Coherent Diffractive Imaging


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The physical structure of materials is responsible for the different properties that these materials possess. Understanding structure-property relationships are one of the primary tasks of modern material science. The scattering of X-ray radiation from a sample region allows access to the electron density distribution, lattice spacing within crystals, materials composition, and other structural information.

Bragg coherent diffractive imaging (BCDI) is among the novel techniques where information from individual nanostructures is available to the experimenter. This shift of paradigm from studies of common structural signatures in ensembles of nanostructures to the imaging of individual goes together with the development of manufacturing techniques, where the quest for miniaturization has led far beyond sub-micron scales. Characterization of nanoscale materials requires X-rays with coherence larger than the volume of nanostructure under study. Coherent volume is defined by the spatial and temporal coherence lengths. Photon emission in radiation sources shows different degree of spontaneity, resulting in various degree of correlation between wavefronts at different coordinate points (spatial coherence) and at different moments in time (temporal coherence). To increase the degree of spatial coherence filters such as pinholes and slits are introduced in the beam while monochromators improve temporal coherence.

The advantage of X-ray techniques over alternative nanoscale imaging methods is reduced by the challenges in dedicated optics fabrication. This challenge forced the X-ray community to approach X-ray microscopes designs differently from optical analogies. Modern detectors of X-ray radiation are not capable of recording high-resolution wavefront information. The interferometric approach allows recording of phase but is currently limited by manufacturing precision of X-ray gratings. This inability to record the high-resolution phase is called the phase problem. Given both the phase and amplitude information are available, one can simply inverse Fourier transform the diffraction pattern and obtain real space image of the sample with high resolution, effectively performing computational image formation instead of optical. Importance of the phase information can be illustrated by swapping phases of two images in their Fourier transform (see Figure).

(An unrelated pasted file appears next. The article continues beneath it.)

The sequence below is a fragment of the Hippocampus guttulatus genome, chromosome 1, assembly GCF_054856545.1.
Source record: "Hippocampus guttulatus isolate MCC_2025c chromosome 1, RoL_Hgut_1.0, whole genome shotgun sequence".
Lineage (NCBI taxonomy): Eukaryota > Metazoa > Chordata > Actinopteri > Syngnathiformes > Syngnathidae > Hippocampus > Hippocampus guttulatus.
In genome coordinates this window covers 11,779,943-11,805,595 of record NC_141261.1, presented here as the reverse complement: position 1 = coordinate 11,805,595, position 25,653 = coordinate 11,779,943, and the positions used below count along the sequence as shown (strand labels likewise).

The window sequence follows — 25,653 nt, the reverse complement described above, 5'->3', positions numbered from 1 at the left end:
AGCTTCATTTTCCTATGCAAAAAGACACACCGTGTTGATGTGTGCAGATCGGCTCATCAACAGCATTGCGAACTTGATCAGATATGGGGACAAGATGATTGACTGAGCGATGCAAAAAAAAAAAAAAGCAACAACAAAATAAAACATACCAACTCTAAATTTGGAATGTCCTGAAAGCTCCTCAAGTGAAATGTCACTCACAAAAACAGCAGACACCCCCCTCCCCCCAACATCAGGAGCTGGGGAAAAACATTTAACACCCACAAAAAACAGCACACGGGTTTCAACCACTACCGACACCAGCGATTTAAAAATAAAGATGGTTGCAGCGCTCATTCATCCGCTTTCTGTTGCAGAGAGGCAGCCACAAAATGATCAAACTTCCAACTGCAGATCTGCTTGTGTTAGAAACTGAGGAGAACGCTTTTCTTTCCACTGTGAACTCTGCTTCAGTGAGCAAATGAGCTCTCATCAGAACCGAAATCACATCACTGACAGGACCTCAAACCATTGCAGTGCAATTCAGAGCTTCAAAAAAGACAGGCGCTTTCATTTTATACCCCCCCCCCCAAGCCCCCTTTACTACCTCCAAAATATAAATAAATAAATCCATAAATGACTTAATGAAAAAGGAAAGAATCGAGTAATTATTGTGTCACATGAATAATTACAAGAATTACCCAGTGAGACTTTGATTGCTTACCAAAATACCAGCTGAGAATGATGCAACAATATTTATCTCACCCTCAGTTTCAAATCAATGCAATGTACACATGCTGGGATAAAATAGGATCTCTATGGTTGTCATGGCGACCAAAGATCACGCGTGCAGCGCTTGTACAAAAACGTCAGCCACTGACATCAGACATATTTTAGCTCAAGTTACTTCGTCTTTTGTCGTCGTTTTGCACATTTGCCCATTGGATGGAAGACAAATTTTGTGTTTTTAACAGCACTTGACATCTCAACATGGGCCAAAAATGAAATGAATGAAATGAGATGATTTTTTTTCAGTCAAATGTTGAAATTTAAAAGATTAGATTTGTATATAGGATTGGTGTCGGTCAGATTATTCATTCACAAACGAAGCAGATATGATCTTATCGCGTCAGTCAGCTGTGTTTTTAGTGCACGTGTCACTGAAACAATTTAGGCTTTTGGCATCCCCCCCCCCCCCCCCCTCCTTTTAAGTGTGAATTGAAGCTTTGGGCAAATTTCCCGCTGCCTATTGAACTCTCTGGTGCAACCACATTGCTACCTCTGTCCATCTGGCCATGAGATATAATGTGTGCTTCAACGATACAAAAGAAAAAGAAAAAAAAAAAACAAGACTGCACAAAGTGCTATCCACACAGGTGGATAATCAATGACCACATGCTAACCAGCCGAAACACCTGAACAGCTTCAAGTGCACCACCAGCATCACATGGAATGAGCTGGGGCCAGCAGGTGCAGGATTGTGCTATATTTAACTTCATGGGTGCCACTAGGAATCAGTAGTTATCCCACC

Importance of the phase information in the Fourier space. The swapping of phases in images’ Fourier domain results in swapping of spatial distribution of the signal in real space. This suggests that the phase plays an important part in encoding the underlying structure of images and is essential for their reconstruction. [D. Karpov & E. Fohtung, Journal of Applied Physics 125, 121101 (2019)]

To by pass the phase problem a number of algorithmic approaches emerged that attempt to iteratively reconstruct missing phase information. These approaches are largely based on initial observation of Sayre regarding the sampling requirements for direct structure determination. Series of algorithms for phase retrieval rely on the idea that if a finite support of the object in real space and partial information on the Fourier transform of the object in reciprocal space are available then the phase information can be retrieved. The groundwork was done by Fienup which resulted in the development of error-reduction and input-output algorithms. The oversampling requirements are discussed in detail in the work by Miao et al.